After the recent meeting in the Kremlin of Russian President Vladimir Putin and German Chancellor Angela Merkel, the German media, usually unfriendly to us, suddenly melted away and they began to recognize obvious things.
Gratitude or recognition?
They started talking, for example, that Russia plays an important role in the world. You cannot do without it when solving key international problems. This is the leitmotif of the title article in the Tagesspiegel newspaper. Referring to Merkel’s recent trip to Moscow, the publication admits that without negotiations with Putin, the Bundescan Chancellor could not have organized an international conference in Berlin under the auspices of the UN to resolve the conflict in Libya.
For Germany, this is a very important event. For many years, Berlin has been trying to integrate itself into the company of world powers that determine the international political agenda, and to join in solving problems in the "hot spots" of the planet, but to no avail.
Now Merkel has a chance to become a moderator of the Libyan settlement and to some extent convert Germany's economic successes into international political authority. Tagesspiegel does not directly write about this, but the joy of the upcoming important talks in Berlin is visible in the article with a naked eye.
Another German media outlet, Deutschlandfunk, noted Russia's great success in the Middle East. Moscow, when making decisions here, is guided by "cold calculation" and does not engage in "political magic", but "fills the vacuum of power in the region and without any great expense seeks to strengthen its influence."
Such favorable assessments of Russia have not been in the German press for a long time. They could be regarded as gratitude for supporting the Berlin initiative on Libya, if it concerned only political issues.
Burgers are called to Gazprom
One of the leading German publications for individual investors and investors, Aktionär magazine has posted several articles on its website in which it recommends its readers to purchase shares of the Russian company Gazprom.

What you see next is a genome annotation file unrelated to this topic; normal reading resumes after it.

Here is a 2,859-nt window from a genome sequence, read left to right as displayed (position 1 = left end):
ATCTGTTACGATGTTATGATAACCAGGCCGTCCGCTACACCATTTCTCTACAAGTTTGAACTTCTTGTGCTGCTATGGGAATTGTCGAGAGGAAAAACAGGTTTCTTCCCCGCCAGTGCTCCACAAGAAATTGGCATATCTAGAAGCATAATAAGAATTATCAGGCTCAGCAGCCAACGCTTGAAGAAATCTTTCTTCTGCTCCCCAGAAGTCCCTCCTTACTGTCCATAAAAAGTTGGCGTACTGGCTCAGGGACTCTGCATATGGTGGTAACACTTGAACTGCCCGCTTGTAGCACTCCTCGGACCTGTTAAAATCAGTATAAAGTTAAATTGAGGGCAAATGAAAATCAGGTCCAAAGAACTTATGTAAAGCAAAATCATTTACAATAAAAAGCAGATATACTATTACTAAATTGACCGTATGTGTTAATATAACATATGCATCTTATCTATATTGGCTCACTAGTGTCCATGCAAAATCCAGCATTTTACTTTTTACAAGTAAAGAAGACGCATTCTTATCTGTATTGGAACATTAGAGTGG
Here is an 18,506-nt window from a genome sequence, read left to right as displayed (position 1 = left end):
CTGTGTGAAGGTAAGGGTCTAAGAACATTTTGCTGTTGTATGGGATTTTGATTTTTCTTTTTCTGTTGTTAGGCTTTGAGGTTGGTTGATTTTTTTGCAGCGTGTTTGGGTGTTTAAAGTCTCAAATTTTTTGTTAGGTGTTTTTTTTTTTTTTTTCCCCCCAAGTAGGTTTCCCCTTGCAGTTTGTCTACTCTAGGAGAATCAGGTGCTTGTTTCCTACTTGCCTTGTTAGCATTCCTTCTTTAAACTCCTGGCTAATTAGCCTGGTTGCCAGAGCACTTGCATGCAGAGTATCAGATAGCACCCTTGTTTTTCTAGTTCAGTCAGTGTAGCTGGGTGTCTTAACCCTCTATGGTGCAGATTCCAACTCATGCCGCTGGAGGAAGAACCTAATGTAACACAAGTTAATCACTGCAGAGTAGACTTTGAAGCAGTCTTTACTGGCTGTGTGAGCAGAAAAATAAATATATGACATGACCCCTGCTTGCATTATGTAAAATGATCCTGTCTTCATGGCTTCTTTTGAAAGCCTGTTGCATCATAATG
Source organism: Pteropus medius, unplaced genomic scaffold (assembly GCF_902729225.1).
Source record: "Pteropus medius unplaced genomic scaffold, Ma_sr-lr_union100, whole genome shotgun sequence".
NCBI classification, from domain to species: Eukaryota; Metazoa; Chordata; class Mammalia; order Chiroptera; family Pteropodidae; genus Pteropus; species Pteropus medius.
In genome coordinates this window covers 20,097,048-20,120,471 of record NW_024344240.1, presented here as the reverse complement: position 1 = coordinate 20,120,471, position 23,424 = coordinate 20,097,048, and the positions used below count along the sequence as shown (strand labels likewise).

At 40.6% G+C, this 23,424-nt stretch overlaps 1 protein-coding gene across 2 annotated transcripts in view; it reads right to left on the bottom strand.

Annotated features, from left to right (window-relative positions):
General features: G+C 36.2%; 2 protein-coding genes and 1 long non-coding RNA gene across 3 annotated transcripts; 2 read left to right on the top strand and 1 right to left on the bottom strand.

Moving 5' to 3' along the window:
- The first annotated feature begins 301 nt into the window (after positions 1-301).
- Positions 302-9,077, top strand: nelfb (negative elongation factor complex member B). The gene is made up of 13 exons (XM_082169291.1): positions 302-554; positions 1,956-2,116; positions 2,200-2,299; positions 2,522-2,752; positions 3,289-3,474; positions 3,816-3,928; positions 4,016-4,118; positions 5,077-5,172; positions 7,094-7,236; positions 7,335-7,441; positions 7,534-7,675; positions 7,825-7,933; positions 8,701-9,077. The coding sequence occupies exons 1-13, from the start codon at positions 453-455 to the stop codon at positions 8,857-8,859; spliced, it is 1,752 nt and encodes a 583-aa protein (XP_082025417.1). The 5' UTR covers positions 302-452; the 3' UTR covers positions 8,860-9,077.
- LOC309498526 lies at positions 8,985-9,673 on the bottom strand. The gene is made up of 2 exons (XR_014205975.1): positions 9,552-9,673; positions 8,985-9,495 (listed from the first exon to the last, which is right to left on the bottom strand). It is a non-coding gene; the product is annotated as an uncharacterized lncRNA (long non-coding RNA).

It seems that the moment for such a recommendation has not been chosen quite well. The completion of the Nord Stream-2 gas pipeline has just failed. Another international gas trunk of Gazprom, the Turkish Stream, tripped over Bulgaria. Gas in full will not be able to go through it until May.
In addition to all these troubles, the price of gas in Europe dipped. The Russian company incurs substantial losses. However, Aktionär is convinced of the “very good prospects” of Gazprom shares. True, he makes a reservation that his recommendations are addressed to “brave investors”.
Although what is the "courage", it is not very clear. Last year, Gazprom shares on the Frankfurt Stock Exchange surged up by as much as 90%. Buyers were attracted by the dividend policy of the Russian company. At the end of 2019, Gazprom will allocate 30% of net profit to dividends to holders of its securities, this year - 40%, and in 2022 - 50% of profit, as defined in the requirements of the Russian government for state-owned companies .
In addition to these clearly attractive data, there are other estimated indicators. Magazine expert Torsten Kufner cites one of them - the ratio of stock prices to expected profits. At Gazprom, this indicator is 5. And, for example, at the Saudi oil company Saudi Aramco - 18. The arithmetic here is simple: the lower this indicator, the more profitable are corporate shares. Conclusions are not difficult to draw.
In addition, Aktionär considers Russian companies to be underestimated and offers burghers to purchase shares in Norilsk Nickel, Sberbank, Yandex. Experts of the publication predict that in March after the next summit of the "Normandy format" Merkel will achieve the weakening of sanctions against Russia. Then the shares of Russian companies rush up at least 20%.
The fact that the Germans are expecting such a courageous step from Angela Merkel suggests that the ice in relations between Berlin and Moscow is beginning to thaw. And this has directly affected the tonality of the German media.